Race as a Ghost Variable in (White) Opioid Research

Helena Hansen, Caroline Parker, Jules Netherland

    Research output: Contribution to journalArticlepeer-review


    This paper traces the unspoken, implicit white racial logic of the brain disease model of addiction, which is based on seemingly universal, disembodied brains devoid of social or environmental influences. In the United States, this implicit white logic led to “context-free” neuroscience that made the social hierarchies of addiction and its consequences invisible to, and thus exacerbated by, national policies on opioids. The brain disease model of addiction was selectively deployed among the white middle-class population that had long accessed narcotics and pharmaceutical treatments for narcotics disorders from biomedical clinics, as opposed to from illegal sources subject to law enforcement. In turn, new treatments for opioid addiction were racially marketed to the same white clientele to which newly patented opioid analgesics were marketed, tapping into a circumscribed but highly lucrative consumer base that has long benefited from a legally protected, racially segregated safe space for white narcotics consumption. The connecting thread for the contemporary white opioid “crisis,” therefore, is white race as a ghost variable in addiction neuroscience and in its pharmaceutical and biotechnological translation.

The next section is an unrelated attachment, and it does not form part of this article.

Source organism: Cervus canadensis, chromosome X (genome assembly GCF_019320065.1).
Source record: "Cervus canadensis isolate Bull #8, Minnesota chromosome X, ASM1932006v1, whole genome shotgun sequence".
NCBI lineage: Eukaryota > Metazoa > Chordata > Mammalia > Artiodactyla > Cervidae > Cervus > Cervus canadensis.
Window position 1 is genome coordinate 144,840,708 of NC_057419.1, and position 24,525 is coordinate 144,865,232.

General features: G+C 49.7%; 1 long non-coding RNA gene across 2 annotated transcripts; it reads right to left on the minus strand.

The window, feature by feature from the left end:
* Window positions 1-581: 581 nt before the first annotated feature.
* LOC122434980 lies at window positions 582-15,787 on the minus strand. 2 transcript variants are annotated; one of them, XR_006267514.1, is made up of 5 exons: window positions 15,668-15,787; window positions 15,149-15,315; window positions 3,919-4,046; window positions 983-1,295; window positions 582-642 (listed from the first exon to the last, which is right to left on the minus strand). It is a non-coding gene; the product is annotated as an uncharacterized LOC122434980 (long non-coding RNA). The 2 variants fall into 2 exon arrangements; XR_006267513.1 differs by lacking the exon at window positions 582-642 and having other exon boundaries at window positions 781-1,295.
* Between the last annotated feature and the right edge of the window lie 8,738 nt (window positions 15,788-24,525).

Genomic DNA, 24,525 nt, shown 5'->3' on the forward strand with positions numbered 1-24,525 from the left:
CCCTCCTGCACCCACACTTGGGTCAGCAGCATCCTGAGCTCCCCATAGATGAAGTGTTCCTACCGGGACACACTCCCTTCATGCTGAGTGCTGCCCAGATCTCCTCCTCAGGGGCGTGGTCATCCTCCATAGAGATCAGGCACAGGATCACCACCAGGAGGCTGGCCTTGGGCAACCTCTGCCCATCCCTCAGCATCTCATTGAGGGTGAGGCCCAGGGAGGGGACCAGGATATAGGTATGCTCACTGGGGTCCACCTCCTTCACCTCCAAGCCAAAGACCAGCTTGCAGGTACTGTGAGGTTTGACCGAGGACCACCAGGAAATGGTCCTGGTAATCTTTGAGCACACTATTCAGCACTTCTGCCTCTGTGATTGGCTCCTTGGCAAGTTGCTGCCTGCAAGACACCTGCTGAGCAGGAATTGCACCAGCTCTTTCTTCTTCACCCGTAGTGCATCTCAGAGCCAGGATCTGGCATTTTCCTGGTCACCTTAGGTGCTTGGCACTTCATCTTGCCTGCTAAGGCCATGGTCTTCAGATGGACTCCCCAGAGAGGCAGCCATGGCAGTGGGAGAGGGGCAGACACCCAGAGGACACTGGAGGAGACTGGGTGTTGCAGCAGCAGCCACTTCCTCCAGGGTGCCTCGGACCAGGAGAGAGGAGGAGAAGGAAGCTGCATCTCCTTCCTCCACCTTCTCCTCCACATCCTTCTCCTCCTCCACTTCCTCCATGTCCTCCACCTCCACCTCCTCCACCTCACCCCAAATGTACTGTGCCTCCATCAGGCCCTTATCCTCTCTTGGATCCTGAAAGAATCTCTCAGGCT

Original languageEnglish (US)
    Pages (from-to)848-876
    Number of pages29
    JournalScience Technology and Human Values
    Issue number5
    StatePublished - Sep 1 2020


    • addiction
    • neuroscience
    • opioids
    • pharmaceutical science
    • race

    ASJC Scopus subject areas

    • Anthropology
    • Social Sciences (miscellaneous)
    • Philosophy
    • Sociology and Political Science
    • Economics and Econometrics
    • Human-Computer Interaction


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